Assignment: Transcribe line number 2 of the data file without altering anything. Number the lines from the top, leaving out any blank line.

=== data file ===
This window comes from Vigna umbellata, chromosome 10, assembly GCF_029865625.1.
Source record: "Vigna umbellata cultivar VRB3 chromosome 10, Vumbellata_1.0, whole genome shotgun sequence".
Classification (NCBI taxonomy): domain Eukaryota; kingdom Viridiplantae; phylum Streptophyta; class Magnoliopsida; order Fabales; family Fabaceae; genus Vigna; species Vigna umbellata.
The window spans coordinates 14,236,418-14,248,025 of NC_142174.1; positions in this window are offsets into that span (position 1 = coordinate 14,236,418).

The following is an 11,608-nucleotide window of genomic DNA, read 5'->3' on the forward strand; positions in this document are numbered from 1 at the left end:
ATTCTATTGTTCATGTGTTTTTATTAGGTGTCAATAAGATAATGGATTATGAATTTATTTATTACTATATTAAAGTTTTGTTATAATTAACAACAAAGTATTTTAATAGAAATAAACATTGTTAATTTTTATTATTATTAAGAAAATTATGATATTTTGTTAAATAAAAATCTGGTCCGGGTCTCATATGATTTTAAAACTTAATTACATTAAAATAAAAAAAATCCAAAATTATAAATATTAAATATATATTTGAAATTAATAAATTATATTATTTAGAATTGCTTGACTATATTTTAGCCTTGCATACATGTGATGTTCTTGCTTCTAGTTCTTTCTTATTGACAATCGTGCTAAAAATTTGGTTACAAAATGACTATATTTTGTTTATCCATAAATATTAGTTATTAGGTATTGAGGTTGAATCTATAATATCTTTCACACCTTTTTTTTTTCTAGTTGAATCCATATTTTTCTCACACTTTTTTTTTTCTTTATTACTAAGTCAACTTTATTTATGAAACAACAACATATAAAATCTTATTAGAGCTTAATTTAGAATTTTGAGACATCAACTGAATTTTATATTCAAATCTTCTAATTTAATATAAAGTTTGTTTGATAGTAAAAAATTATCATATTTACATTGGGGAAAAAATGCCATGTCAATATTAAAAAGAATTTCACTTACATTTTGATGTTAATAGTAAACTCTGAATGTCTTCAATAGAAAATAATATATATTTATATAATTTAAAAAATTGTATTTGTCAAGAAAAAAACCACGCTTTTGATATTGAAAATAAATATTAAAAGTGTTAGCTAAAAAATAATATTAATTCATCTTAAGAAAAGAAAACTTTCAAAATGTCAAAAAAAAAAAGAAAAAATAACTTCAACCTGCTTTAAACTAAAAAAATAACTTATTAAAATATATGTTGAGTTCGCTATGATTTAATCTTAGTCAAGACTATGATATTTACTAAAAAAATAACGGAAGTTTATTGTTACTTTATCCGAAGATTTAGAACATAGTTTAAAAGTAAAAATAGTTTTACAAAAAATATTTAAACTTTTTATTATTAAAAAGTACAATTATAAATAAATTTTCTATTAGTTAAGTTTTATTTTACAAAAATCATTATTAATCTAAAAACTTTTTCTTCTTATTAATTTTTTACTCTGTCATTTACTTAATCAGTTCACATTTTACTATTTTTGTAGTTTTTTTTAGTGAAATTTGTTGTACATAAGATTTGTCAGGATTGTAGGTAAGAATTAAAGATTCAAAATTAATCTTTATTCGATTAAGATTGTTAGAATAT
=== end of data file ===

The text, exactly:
Source record: "Vigna umbellata cultivar VRB3 chromosome 10, Vumbellata_1.0, whole genome shotgun sequence".